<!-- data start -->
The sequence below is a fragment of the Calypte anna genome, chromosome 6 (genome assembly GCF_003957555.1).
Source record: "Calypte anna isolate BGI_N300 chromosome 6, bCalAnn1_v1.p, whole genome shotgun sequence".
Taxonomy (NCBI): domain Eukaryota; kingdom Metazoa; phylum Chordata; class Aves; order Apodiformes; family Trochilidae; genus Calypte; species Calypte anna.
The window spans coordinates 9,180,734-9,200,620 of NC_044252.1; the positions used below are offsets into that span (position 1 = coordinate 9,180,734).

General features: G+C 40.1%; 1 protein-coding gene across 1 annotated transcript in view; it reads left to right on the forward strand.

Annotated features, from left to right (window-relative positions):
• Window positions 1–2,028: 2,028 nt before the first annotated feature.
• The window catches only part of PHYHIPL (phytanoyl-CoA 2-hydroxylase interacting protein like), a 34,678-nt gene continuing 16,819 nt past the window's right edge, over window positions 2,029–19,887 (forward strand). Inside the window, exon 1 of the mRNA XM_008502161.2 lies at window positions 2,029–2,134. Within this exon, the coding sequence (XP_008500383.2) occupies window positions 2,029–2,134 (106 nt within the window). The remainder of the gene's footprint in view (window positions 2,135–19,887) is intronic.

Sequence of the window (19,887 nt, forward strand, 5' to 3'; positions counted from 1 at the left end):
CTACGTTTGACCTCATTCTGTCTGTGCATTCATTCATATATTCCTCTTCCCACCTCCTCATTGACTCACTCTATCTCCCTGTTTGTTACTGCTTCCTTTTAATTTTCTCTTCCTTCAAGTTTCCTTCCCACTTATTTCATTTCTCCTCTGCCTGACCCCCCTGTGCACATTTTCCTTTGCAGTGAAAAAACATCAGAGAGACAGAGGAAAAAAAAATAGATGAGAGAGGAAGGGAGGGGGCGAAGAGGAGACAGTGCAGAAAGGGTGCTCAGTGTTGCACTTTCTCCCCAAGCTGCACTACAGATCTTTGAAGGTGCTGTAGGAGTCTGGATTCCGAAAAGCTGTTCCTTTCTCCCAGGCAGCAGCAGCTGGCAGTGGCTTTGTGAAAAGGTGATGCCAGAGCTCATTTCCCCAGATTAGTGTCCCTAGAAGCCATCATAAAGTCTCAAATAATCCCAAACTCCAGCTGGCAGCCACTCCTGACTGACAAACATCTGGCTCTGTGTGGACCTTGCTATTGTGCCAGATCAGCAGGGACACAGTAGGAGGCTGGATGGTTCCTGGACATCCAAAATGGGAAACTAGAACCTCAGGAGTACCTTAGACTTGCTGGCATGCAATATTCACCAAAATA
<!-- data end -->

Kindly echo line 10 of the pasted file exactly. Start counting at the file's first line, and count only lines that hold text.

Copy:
CTACGTTTGACCTCATTCTGTCTGTGCATTCATTCATATATTCCTCTTCCCACCTCCTCATTGACTCACTCTATCTCCCTGTTTGTTACTGCTTCCTTTTAATTTTCTCTTCCTTCAAGTTTCCTTCCCACTTATTTCATTTCTCCTCTGCCTGACCCCCCTGTGCACATTTTCCTTTGCAGTGAAAAAACATCAGAGAGACAGAGGAAAAAAAAATAGATGAGAGAGGAAGGGAGGGGGCGAAGAGGAGACAGTGCAGAAAGGGTGCTCAGTGTTGCACTTTCTCCCCAAGCTGCACTACAGATCTTTGAAGGTGCTGTAGGAGTCTGGATTCCGAAAAGCTGTTCCTTTCTCCCAGGCAGCAGCAGCTGGCAGTGGCTTTGTGAAAAGGTGATGCCAGAGCTCATTTCCCCAGATTAGTGTCCCTAGAAGCCATCATAAAGTCTCAAATAATCCCAAACTCCAGCTGGCAGCCACTCCTGACTGACAAACATCTGGCTCTGTGTGGACCTTGCTATTGTGCCAGATCAGCAGGGACACAGTAGGAGGCTGGATGGTTCCTGGACATCCAAAATGGGAAACTAGAACCTCAGGAGTACCTTAGACTTGCTGGCATGCAATATTCACCAAAATA